During the past week I was and am being constantly reminded of my quickly approaching journey home. This experience has been different than anything I could have imagined. The tourist "luxuries" that I was expecting were and are moderately there, and I am thankful for that. They greatly helped with my transition from Western to African life. Regardless of the various situations that I've found myself in, both good and bad, I feel that I could never have learned as much about myself and my future profession without coming here.
On a different, less sentimental note, last week I got to cross another item off my "bucket list." (Yes, I have made an actual list. :) ) I had the opportunity to visit Boti Falls, the very 1st waterfall that I've experienced in "real life." It was gorgeous! The journey there was long with many scary, high, mountainous roads with only random concrete slabs protecting me plunging to the ground. I feel that they were only there for mental security and therefore found myself looking straight ahead at the road most of the time. On our excursion, we also visited Akosombo Dam in Akosombo, about 2-2 1/2 hours from Accra and by the Volta Region (West Ghana). We had a car packed with people including Jessica, Phelicia, Auntie, her grandson Michael, our driver, and myself. The dam is something that the people of Ghana are very proud of due to the fact that 60% of the country's electricity comes forth from its rushing water. Unfortunately, I was informed that the government sold some of this power to neighboring countries to make money, leading to the recent, continual episodes of "lights off" (power outages).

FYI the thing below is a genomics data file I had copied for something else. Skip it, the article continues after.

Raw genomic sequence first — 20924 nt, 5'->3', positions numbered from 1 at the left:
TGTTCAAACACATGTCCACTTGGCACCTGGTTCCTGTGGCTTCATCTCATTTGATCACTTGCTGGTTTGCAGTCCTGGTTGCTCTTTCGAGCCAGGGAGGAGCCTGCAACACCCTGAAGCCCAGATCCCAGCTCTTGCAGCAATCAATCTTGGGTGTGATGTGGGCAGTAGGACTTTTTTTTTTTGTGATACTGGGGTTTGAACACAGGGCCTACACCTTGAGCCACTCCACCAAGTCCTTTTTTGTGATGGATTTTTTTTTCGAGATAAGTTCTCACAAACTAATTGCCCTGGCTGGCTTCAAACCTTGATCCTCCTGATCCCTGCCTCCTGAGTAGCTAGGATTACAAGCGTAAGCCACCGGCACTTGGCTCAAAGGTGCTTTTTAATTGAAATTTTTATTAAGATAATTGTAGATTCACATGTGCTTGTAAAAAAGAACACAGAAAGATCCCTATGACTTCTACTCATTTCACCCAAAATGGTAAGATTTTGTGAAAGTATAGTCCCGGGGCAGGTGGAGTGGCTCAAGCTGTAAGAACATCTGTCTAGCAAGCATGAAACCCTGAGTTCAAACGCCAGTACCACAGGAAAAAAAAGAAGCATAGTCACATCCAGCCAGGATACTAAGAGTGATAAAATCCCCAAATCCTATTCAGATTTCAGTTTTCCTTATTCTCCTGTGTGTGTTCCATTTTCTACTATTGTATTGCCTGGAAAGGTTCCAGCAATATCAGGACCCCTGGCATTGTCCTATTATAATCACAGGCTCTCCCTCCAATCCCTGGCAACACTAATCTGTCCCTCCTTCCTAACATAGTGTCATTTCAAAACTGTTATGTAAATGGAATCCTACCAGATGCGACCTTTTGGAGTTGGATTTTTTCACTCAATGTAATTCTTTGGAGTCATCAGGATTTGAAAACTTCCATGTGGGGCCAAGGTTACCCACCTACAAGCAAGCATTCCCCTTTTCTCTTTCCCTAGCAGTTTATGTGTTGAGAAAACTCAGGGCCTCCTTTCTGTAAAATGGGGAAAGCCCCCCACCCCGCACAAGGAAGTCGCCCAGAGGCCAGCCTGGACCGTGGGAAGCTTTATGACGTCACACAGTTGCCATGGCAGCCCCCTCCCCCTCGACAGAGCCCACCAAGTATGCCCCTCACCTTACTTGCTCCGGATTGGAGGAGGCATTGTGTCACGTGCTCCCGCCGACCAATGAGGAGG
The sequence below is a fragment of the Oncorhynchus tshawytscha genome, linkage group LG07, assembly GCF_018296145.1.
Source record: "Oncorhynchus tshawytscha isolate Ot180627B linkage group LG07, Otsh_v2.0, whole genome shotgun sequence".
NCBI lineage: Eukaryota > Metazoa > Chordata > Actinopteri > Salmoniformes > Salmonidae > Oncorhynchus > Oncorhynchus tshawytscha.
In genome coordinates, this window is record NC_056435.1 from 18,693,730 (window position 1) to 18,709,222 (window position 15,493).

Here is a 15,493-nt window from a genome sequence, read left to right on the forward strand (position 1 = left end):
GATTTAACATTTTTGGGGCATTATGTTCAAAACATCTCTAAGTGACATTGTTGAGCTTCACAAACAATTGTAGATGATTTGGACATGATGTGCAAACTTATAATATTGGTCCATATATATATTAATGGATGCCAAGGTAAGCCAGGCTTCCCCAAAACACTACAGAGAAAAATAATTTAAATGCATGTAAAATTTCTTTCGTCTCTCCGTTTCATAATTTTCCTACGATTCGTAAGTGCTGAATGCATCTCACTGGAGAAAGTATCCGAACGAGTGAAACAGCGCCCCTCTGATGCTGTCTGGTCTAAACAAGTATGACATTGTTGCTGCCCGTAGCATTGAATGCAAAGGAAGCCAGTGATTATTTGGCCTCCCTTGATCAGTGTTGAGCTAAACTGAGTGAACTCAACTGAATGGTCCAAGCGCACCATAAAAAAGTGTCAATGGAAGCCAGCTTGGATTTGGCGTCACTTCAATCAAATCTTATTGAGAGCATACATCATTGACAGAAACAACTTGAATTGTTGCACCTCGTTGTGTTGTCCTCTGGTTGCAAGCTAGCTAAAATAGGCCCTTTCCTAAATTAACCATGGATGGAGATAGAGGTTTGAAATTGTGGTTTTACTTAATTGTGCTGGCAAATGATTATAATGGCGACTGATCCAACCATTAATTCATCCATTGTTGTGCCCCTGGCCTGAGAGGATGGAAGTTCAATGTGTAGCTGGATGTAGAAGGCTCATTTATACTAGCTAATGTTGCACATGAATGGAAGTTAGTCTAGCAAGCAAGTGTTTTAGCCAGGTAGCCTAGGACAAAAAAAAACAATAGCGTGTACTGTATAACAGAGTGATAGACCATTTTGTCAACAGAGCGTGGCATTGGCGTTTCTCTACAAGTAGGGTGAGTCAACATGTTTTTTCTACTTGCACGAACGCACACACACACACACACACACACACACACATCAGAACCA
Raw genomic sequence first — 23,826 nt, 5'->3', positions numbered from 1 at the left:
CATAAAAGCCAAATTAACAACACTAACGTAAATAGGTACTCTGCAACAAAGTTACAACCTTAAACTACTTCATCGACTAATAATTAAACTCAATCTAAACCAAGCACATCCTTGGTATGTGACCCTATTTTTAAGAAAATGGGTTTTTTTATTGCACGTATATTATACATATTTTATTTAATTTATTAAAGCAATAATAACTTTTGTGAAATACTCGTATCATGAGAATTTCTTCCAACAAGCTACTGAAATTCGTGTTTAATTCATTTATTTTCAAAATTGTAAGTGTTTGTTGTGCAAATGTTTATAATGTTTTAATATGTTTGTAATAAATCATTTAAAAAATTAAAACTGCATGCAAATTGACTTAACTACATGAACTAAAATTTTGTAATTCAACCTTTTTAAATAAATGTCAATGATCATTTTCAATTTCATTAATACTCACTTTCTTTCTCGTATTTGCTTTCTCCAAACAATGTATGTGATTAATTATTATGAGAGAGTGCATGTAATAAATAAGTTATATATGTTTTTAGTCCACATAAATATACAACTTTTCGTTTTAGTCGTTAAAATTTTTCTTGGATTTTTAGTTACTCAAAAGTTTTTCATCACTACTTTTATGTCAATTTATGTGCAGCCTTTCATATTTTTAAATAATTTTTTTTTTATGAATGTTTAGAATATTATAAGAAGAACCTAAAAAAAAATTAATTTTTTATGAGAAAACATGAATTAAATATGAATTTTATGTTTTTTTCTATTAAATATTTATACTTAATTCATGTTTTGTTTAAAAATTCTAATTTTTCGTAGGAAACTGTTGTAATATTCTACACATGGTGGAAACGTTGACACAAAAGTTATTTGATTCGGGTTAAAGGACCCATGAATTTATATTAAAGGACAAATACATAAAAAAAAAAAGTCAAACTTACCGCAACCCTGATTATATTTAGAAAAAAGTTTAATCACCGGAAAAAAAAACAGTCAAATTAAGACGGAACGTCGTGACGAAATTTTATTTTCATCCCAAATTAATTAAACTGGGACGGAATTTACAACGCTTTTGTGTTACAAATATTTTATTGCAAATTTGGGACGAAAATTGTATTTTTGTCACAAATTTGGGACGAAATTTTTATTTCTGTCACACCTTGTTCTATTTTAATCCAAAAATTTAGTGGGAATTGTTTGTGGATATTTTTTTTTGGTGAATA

During school this week, we have been preparing for mid-term examinations like I mentioned in my last post. These exams are expected to start next Monday and will last a few days. They include subjects such as religious and moral education, mathematics, language, phonics, and english to name a few. I was told that the students would be asked to answer questions verbally one-on-one with the teacher and do problems independently on paper. After all the students are finished, I will help my teacher correct the exams, give every student a score, and then rank the students based on their performance. This whole process seemed a little intense to me, due to the fact that these children are only 4 and 5 years old, however in Ghana education is tough and competitive. Everyone wants to be the best of the best and therefore they instill in them early how important testing is and have the students take tests to determine their place in the system.
Today at school I offered my teacher, Evelyn, all of the things that were gathered before my journey. She was so excited about all of the materials that it made me feel good to help, even if their use is different than what I originally intended. For example, in Ghana the teachers need to continually make and update their classrooms and teaching aids. The scissors, markers, rulers etc. will most likely not be used by the students but the teachers to assist in these tasks. At one point Evelyn even kissed the books, saying "Thank you, thank you. I have story books now." I felt grateful for being able to assist both the students AND teacher/s in learning .
A special thanks to my family, friends, university supervisor and teachers/students at West Side Elementary for donating supplies for my trip!